‘Fruitvale Station’ tries to overcome certain Sundance problems

Michael B. Jordan (carrying Ariana Neal) plays real-life police casualty Oscar Grant in "Fruitvale Station." Credit: The Weinstein Company
Michael B. Jordan (carrying Ariana Neal) plays real-life police casualty Oscar Grant in “Fruitvale Station.”
Credit: The Weinstein Company

‘Fruitvale Station’
Director: Ryan Coogler
Stars: Michael B. Jordan, Melonie Diaz
Rating: R
3 (out of 5) Globes

“Fruitvale Station” closes with footage from New Year’s Day seven months ago, with an anniversary eulogy for the man the film portrays: Oscar Grant, a 22 year old senselessly killed by a police officer only fifteen minutes into 2009. (Hopelessly this doesn’t sound too similar to another senseless death.) The many mourners seem to treat him as a kind of folk hero. But “Fruitvale Station” tries hard to treat him as a person — just a guy. “Station” spans just over the last 24 hours of his life, and if it weren’t for the actual cell phone footage of the concluding incident that opens the film, it could seem to be just another, mildly momentous movie day-in-the-life.

Grant is played by Michael B. Jordan, known either/both as Vince Howard on “Friday Night Lights” and Wallace on “The Wire.” Jordan has an easy likability to him, a sweet intelligence that can sometimes drift into something darker. Grant is a martyr, but not a saint: He’s done jail time, presumably (we’re never told) for dealing, which he still hesitantly does. It’s suggested he’s recently cheated on his girlfriend Mesa (Melonie Diaz), with whom he has a four year old daughter (Ariana Neal). He’s been laid off from a supermarket job for two weeks due to chronic lateness, a fact he hasn’t told his family. The only time the movie leaps away from this single day — for a jail-set flashback that half exists to give Octavia Spencer, as his mom, a scene to chew on — we see Oscar shift from genuinely good-natured to hardened perp, swapping smack with another con, a monster lurking there when prodded.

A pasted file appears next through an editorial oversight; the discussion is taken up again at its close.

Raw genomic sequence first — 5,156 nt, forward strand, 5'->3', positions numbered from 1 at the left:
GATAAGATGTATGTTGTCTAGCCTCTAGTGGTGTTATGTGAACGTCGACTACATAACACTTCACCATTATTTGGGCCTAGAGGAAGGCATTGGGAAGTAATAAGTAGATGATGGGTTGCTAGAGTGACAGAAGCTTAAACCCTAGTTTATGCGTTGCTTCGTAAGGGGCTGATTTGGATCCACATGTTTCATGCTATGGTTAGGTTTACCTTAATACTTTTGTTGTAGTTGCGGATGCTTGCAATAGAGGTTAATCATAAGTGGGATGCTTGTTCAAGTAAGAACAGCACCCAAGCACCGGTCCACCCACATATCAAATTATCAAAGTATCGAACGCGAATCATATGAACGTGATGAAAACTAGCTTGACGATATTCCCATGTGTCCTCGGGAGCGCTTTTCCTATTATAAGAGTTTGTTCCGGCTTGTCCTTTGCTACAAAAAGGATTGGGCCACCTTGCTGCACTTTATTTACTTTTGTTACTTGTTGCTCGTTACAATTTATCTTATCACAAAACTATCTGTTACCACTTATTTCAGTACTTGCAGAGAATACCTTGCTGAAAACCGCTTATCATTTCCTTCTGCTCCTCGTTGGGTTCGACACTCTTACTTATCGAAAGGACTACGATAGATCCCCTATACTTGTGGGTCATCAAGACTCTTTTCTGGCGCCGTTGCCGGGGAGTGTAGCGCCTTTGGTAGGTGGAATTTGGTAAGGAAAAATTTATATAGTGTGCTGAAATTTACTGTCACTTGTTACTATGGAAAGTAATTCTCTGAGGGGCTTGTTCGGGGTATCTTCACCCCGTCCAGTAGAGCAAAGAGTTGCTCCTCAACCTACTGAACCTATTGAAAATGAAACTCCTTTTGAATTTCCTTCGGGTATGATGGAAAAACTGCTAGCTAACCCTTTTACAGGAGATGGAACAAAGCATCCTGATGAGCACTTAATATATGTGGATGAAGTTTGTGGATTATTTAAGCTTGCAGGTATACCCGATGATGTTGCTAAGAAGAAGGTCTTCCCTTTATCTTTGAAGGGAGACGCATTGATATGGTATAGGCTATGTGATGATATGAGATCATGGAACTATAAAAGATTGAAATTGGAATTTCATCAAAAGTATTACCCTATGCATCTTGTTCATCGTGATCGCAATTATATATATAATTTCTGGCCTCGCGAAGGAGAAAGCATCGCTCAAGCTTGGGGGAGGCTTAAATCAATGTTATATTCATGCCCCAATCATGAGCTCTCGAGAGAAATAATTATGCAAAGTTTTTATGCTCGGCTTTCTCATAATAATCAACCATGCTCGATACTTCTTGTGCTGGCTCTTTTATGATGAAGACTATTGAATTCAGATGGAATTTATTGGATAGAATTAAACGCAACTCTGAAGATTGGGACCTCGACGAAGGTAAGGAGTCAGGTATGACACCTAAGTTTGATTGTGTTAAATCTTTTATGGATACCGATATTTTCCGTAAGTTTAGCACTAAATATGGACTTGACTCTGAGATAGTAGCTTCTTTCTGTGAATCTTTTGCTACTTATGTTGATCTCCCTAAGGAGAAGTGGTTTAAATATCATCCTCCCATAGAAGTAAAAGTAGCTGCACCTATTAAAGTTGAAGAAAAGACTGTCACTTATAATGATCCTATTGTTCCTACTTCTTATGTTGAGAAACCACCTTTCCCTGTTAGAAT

Jordan deserves any of the many accolades that have come, and will come, his way, and it’s the most interesting part of a movie that sometimes gets stuck on indie cliches. A scene where Oscar tends to a dog just mowed over in a hit-and-run (he’s sensitive, see?), plus all the talk of finally, at long last turning his life around can seem stock, though the last part is allegedly accurate. (Ditto, incredibly, that this did happen on his mother’s birthday. Sometimes life does imitate Sundance movies.) But first-time filmmaker Ryan Coogler, who was Oscar’s age when this occurred, doesn’t buy into his protagonist as something more than he is. Nor does he treat him as mere victim. Oscar seems to be little more than a casualty of fate. Coogler doesn’t delve into potential racism with the white cops who beat and shot him, but portrays the incident (to the letter, reportedly) as a situation that went madly out of control, even if it’s not exactly blameless. It brings him back to life, (mostly) warts and all.



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